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Staute of limitations on debts ◦British Columbia – Section 3 (5) of the BC Limitation Act sets 2 years as the limit for debt, 10 years if there is a judgement. ( does not applied to secured transactions ) http://www.bclaws.ca/civix/document/id/complete/statreg/12013_01#section3 NewAct will only apply to claims discovered after June 1, 2013 ◦Alberta – The Alberta Limitations Act sets 2 years as the term which is extended to 10 years if there is a judgement. ◦Manitoba - Limitation of Actions Act, C.C.S.M. c. L150, s. 2(1)(g) sets 6 years as the limit for debt. ◦New Brunswick – Limitation of Actions Act, S.N.B. 2009, c. L-8.5. sets 2 years as the limit for debt. 15 years if there is a judgement. https://www.canlii.org/en/nb/laws/stat/snb-2009-c-l-8.5/latest/snb-2009-c-l-8.5.html#sec6 ◦Newfoundland and Labrador – Limitations Act, S.N.L. 1995, c. L-16.1, ss. 5( ; 13; 14. sets 2 years as the limit for debt. ◦Nanavut - Limitation of Actions Act, R.S.N.W.T. 1988, c.L-8, s. 2(e). sets 6 years as the limit for debt. ◦Nova Scotia – Limitation of Actions Act, R.S.N.S .2014, . sets 2 years as the limited for debt for claims after 2014 - 6 years still applies for prior actions. http://nslegislature.ca/legc/bills/62nd_2nd/3rd_read/b064.htm ◦NWT – Limitation of Actions Act, R.S.N.W.T. 1988, c. L-8, s. 2(e). sets 6 years as the limit for debt. ◦Ontario - The Ontario Limitation Act of 2002 , came into force on January 1, 2004. It sets 2 years as the term (Section 4). However, this limitation will be reinstated where the debtor acknowledges the debt or makes a partial payment towards the debt. If the debt default occurred prior to January 1, 2004, the creditor will have 6 years to pursue the claim. However, if the default occurred after January 1, 2004 then the credit will just have the 2 year limit. ◦P.E.I. - Statute of Limitations, R.S.P.E.I. 1988, c. S-7, s. 2(1)(g). sets 6 years as the limit for debt. ◦Quebec – Civil Code of Quebec, S.Q. 1991, c. 64, art. 2925. sets 3 years as the limit for debt. ◦Saskatchewan – Limitations Act, S.S. 2004, c. L-16.1. sets 2 years as the limit for debt. ◦Yukon – Limitation of Actions Act, R.S.Y. 2002, c. 139, s. 2(1)(e), (f). sets 6 years as the limit for debt. ◦Federal – Section 32 of the Crown Liability and Proceedings Act sets 6 years as the limit for debt. Consumers, however must be careful when dealing with the statute of limitations regarding debts at the Federal or Provincial Government level. These include student loans, child support, taxes and alimony. Please be aware that there may be tolling issues on these statutes , please check your .gov website for these. Debt collection Laws and Licensing acts Collection Agency Licensing Statutes by Province and Territory Province or Territory Name of Licensing Statute Alberta Fair Trading Act British Columbia Business Practices and Consumer Protection Act Manitoba Manitoba Consumer Protection Act New Brunswick Collection Agencies Act Newfoundland Collections Act Northwest Territories Consumer Protection Act Nova Scotia Collection Agencies Act Nunavut Consumer Protection Act Ontario Collection Agencies Act http://www.sse.gov.on.ca/mcs/en/Pages/Personal_Finance_Collection_Agency_Rights.aspx Prince Edward Island Collection Agencies Act Quebec An Act respecting the Collection of Certain Debts Saskatchewan Collection Agents Act Yukon Consumers Protection Act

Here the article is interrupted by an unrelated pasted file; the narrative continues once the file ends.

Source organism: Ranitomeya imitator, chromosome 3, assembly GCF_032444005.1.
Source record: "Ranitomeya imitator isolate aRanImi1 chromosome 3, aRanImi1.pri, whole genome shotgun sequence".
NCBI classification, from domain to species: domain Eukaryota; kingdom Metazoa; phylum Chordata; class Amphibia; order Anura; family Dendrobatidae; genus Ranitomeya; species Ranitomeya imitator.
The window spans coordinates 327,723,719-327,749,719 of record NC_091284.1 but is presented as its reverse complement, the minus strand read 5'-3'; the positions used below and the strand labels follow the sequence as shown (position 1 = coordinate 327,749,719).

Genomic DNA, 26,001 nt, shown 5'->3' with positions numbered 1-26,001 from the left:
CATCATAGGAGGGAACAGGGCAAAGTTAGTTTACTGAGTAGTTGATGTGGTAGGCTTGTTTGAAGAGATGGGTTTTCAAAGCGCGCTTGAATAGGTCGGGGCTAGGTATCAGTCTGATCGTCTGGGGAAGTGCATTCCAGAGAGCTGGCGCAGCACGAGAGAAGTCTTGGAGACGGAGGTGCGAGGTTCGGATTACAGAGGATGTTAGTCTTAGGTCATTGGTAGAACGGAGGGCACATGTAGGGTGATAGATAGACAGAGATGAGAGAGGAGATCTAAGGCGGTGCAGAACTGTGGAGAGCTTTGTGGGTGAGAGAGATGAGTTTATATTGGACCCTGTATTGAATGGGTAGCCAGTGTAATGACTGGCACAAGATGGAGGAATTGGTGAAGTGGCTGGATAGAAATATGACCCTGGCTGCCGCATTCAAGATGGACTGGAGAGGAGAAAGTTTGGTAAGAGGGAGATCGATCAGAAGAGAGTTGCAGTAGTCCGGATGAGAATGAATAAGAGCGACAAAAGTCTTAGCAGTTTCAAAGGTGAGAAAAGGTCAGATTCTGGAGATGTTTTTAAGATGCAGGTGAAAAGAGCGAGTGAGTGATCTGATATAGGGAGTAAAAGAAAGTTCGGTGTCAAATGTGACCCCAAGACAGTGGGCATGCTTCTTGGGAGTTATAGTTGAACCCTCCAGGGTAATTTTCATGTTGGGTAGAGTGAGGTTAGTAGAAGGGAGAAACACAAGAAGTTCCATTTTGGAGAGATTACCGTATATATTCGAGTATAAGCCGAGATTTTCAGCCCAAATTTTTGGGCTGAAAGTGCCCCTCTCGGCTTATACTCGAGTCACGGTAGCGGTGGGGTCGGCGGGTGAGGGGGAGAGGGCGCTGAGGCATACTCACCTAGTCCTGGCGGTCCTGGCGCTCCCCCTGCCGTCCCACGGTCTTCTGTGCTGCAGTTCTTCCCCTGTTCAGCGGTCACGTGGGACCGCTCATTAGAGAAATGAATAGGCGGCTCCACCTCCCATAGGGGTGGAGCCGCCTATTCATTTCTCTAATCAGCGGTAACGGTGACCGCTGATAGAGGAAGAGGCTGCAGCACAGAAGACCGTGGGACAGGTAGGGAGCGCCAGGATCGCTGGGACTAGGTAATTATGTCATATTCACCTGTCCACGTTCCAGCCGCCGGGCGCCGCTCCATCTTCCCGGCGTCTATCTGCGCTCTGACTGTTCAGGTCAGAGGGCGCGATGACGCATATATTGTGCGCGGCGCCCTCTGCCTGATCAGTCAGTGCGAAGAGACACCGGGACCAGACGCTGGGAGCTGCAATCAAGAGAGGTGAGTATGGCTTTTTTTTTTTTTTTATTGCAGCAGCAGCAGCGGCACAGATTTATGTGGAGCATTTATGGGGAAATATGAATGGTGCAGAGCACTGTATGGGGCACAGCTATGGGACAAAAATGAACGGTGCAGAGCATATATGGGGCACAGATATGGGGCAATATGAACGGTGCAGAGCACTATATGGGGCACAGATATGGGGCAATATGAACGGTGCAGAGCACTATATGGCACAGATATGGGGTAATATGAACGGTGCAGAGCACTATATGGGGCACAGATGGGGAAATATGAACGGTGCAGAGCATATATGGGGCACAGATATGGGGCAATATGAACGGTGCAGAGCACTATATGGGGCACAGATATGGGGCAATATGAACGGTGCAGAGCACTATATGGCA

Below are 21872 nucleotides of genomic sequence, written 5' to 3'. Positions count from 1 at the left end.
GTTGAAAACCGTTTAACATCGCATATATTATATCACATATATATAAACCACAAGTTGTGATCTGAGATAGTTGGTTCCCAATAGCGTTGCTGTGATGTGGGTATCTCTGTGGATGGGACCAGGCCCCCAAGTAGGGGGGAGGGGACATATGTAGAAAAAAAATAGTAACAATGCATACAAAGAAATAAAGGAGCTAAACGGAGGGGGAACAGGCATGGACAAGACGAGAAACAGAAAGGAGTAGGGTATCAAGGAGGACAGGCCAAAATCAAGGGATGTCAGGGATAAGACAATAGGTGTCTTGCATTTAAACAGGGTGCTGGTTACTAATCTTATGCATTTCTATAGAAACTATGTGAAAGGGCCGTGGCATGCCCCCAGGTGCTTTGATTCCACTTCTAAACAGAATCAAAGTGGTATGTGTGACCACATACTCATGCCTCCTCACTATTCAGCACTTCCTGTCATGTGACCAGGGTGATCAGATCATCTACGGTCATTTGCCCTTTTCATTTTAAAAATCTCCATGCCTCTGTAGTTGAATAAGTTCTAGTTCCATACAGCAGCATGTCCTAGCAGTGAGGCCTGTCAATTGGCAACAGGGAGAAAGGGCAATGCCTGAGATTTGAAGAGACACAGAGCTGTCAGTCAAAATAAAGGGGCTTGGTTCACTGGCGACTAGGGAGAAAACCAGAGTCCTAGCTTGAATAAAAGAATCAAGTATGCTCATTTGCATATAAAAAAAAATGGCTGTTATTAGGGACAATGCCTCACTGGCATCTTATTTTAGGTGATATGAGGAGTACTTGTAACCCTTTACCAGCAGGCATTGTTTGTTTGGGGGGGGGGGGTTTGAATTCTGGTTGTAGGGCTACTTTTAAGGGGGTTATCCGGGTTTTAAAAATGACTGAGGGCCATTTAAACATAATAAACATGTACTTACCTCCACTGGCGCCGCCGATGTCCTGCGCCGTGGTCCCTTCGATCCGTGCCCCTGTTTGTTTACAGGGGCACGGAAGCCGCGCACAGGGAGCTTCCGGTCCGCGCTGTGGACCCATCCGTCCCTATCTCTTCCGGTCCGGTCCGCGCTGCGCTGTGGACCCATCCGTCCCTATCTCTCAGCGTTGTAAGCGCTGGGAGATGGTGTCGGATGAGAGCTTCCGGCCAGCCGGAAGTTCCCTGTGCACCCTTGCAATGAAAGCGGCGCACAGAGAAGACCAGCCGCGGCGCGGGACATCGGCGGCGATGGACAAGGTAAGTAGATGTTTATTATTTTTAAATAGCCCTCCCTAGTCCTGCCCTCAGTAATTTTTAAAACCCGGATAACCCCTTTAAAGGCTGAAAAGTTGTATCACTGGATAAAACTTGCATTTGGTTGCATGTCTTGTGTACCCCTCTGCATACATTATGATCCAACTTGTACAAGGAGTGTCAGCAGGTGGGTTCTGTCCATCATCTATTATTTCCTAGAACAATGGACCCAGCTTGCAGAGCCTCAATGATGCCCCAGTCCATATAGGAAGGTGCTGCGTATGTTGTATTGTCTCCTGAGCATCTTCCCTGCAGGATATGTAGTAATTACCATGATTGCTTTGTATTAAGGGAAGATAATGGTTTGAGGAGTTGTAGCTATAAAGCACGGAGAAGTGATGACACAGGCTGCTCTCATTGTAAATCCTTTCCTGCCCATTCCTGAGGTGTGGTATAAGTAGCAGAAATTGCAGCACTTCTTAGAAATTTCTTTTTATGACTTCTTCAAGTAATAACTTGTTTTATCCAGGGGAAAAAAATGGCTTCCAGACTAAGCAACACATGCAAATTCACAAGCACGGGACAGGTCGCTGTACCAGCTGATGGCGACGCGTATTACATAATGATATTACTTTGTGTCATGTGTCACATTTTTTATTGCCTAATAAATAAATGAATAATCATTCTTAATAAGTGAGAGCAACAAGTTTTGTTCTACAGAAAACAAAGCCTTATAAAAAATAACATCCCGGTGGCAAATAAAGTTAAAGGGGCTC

I thought i posted this before, and have updated the state law forum thread for Ohio. Ohio Statute Of Limitations For Written Contracts Shortened On June 12, 2012, the Ohio General Assembly passed Ohio Sub. S.B. No. 224, amending section 2305.06 of the Revised Code, which establishes the statute of limitations for actions upon a written agreement or contract. Sub. S.B. No. 224 shortens the statute of limitations for such claims from fifteen years to eight years. This bill has been signed by the Governor and becomes effective on September 28, 2012. The amended statute of limitations applies to claims in which the cause of action accrues on or after the effective date, September 28, 2012. Please note that in calculating the applicability of the amended statute of limitations, the relevant factor is when the cause of action accrues, not when the contract was signed. In Ohio, generally speaking, a cause of action for breach of contract accrues when the breach occurs or when the complaining party suffers actual damages. Therefore, an action for a breach of a written agreement or contract that occurs on or after September 28, 2012 must be brought within eight years from the date of the breach or it will be time-barred. Of particular importance, this amendment shortens the period of time that creditors have to sue on a debt if borrowers become delinquent on or after September 28, 2012. The bill further provides that when the cause of action accrued prior to the effective date of the bill, the statute of limitations is either eight years from the effective date of the act, or the expiration of the statute of limitations that was in effect prior to the effective date of the act, whichever occurs first. Under this transitional rule, if, for example, a borrower becomes delinquent before September 28, 2012, the statute of limitations expires at the shorter of either eight years from the effective date (September 28, 2020) or the previous period of limitations (fifteen years from the date of the breach). As a practical matter, the transitional rule distinguishes between causes of action that accrued before September 28, 2005 and causes of action that accrued on or after September 28, 2005. An action based on a breach of a written agreement that occurred on or after September 28, 2005 must be initiated by September 28, 2020 or it will be time-barred. An action for a breach of a written agreement that occurred before September 28, 2005, however, must be brought within fifteen years of the date of the breach, which will result in a deadline earlier than September 28, 2020. T Thus, the bill creates a diminishing statute of limitations, and until September 28, 2020 (when the transition to the new statute of limitations will be complete), creditors must be mindful of this rule to determine the applicable statute of limitations if the cause of action accrued before September 28, 2012. The previous exceptions to the fifteen year period of limitations continue to apply in the amended law. For example, an action for breach of a contract for sale of goods under the Uniform Commercial Code must still generally be brought within four years. but there is Ohio court rulings that Open / oral accounts is 6 year SOL - they have to provide an application with your signature for the 8 year to apply